From November 30 to December 12, 2023, the United Arab Emirates Confederation will host COP28. Not only is Dubai, which is considered a major regional polluter, clearing its name in this field, but since the start of the offensive launched by Vladimir Putin in Ukraine and the imposition of international sanctions against Moscow, it has been engaging in a true “recycling” of Russian oligarchs.
Money laundering and prostitution
One might imagine that everything in Dubai is rosy and green. While Westerners often have images of parties, beaches, bikini-clad girls or unlimited alcohol in mind, they forget about the much less glamorous aspects of Dubai’s sphere: money laundering, prostitution, the hosting of deposed leaders – such as former Afghan President Ashraf Ghani – or those convicted in their own countries, such as Pervez Musharraf, the former Pakistani head of state who passed away last February, Palestinian Mohamed Dahlan, eternal opponent of Mahmoud Abbas, or many corrupt representatives of Afghanistan’s former elites.
The United Arab Emirates are playing with fire and, more importantly, flouting international law: the official rapprochement between Mohammed Ben Zayed (MBZ) and Bashar al-Assad in recent months, and the arrival of numerous private jets carrying Russian oligarchs eager to shelter their wealth despite the sanctions imposed on their country a year ago, demonstrate once again how little the UAE care about international financial legislation.
Money has no smell
Since February 2022, air links between Russia and the Gulf have resumed with renewed vigor after Vladimir Putin raised his voice against oligarchs who were starting to grumble about the conflict in Ukraine.
On the Emirati-Russian front, everything seems to be going smoothly: for a year, hundreds of Russian companies have been created bypassing Western sanctions.
Money has no smell, as we know. And Dubai never refuses to shake an extended hand, especially when it is filled with dollars. To such an extent that in the UAE there is no law on financial transparency and all capital is welcome.
Abu Dhabi has nothing to lose: already considered a tax haven in the region, it is, along with Dubai, the king of money laundering in the Gulf, regularly moving in and out of the European Union’s (EU) blacklists, and constantly engaging in financial operations that push the limits of legality.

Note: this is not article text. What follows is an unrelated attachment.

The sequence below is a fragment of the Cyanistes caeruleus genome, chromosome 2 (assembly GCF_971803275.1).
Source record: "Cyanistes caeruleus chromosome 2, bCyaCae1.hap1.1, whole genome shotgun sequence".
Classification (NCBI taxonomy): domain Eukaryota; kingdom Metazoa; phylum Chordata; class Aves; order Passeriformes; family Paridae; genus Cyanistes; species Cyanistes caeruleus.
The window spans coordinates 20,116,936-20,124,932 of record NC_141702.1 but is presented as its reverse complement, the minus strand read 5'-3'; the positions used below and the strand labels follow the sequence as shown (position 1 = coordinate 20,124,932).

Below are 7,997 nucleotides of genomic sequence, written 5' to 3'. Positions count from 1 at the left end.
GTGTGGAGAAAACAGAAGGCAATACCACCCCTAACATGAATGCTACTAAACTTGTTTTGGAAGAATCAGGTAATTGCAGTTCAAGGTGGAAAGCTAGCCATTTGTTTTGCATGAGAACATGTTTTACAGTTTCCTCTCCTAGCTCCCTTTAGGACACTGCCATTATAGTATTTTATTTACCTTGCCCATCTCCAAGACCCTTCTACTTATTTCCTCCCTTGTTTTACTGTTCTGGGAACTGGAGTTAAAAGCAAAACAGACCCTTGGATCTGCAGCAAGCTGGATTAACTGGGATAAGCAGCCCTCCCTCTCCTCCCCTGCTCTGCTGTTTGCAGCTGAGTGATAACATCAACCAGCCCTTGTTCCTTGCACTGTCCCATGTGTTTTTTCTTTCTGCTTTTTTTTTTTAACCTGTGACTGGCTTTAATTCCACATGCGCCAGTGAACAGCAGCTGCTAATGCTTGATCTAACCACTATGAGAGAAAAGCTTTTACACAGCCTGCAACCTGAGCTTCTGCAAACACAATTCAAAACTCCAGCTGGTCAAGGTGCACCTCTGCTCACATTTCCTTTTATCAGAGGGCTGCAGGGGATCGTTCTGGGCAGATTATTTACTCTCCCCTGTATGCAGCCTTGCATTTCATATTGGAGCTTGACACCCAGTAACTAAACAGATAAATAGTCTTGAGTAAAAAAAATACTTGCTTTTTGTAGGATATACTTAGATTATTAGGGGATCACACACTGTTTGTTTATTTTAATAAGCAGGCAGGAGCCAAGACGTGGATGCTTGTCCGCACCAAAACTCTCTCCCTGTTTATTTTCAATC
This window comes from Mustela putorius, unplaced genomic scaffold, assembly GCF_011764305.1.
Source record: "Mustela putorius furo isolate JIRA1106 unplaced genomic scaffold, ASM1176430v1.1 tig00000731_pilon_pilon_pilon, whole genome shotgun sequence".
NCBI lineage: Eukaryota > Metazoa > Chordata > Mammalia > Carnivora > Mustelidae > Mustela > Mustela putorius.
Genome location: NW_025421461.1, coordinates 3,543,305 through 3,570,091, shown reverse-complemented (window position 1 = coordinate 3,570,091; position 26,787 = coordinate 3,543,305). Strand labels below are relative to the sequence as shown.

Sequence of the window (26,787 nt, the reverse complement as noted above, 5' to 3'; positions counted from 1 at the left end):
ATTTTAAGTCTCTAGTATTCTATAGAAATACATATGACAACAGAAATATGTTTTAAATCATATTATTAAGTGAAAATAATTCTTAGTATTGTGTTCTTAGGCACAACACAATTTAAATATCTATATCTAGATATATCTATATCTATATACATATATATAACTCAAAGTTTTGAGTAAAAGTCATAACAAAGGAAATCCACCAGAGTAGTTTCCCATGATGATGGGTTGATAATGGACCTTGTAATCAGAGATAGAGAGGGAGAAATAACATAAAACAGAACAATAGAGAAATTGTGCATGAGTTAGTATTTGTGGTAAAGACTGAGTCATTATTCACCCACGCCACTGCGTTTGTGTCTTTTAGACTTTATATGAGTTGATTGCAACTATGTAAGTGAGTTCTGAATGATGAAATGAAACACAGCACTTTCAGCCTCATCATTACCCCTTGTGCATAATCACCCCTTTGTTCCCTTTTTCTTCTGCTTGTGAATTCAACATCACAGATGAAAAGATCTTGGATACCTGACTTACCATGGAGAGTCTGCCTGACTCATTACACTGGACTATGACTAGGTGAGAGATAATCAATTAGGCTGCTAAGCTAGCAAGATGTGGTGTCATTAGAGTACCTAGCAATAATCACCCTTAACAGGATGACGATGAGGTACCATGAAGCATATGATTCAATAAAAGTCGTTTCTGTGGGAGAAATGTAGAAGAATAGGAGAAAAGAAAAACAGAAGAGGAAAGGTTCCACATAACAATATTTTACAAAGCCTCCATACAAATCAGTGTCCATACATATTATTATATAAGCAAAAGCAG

Dubai has become the global hub of the art of evading international sanctions, which Russia and Syria are shamelessly taking advantage of.
The deals keep coming. Yet, it is one of the EU’s privileged economic partners in terms of armament and counterterrorism. Supposedly willing to help Europeans fight political Islam, the Emiratis continue to make them believe that they are the best model of development in the region, the Switzerland of the Middle East!
On the Emirati-Russian front, everything seems to be going smoothly: for a year now, hundreds of Russian companies have been created to circumvent Western sanctions, while banned oligarchs continue to do business and maintain their fortunes. Real estate investments are also widespread.
Dubai has become the global hub of the art of evading international sanctions, which Russia and Syria are shamelessly taking advantage of. Have Western countries imposed sanctions on the United Arab Emirates? None, even though Abu Dhabi’s behaviour is starting to annoy Washington prodigiously.
Our friends the Emiratis…
A recent article in Intelligence on Line reported that Washington was nevertheless trying to negotiate with Dubai to stop this illicit business: “As the United Arab Emirates has become an export hub to a Russian economy under sanctions, the US Treasury is trying to strike a deal with Dubai Customs to stop the trade,” it said.
It’s no better on the Syrian side: “Emirati exports to Syria continued to grow in 2018, reaching $1.5bn, although this growth is mainly attributable to Chinese products passing through Dubai and renamed as such in the UAE in order to reap the benefits of the Greater Arab Free Trade Area (GAFTA) agreement.”
Evidence: today, 240,000 Syrians live and work in the UAE, mainly specialising in construction, the media, the health sector, and tourism. As it stands, they are not all political refugees and opponents of Bashar al-Assad!
While the stalemate of Russian troops in Ukraine remain the focus of all media attention, MBZ is weaving a web and dreaming of being a great leader of a regional or even global power, attracting decision-makers and capital, while increasing his financial power daily without any respect for international law.
For years, the Emiratis have become “friends” with a smooth and polished facade, cooperating with the West in the military security domain, in the fight against terrorism, and, above all, in energy security. One better understands why one must not contradict MBZ’s plans…
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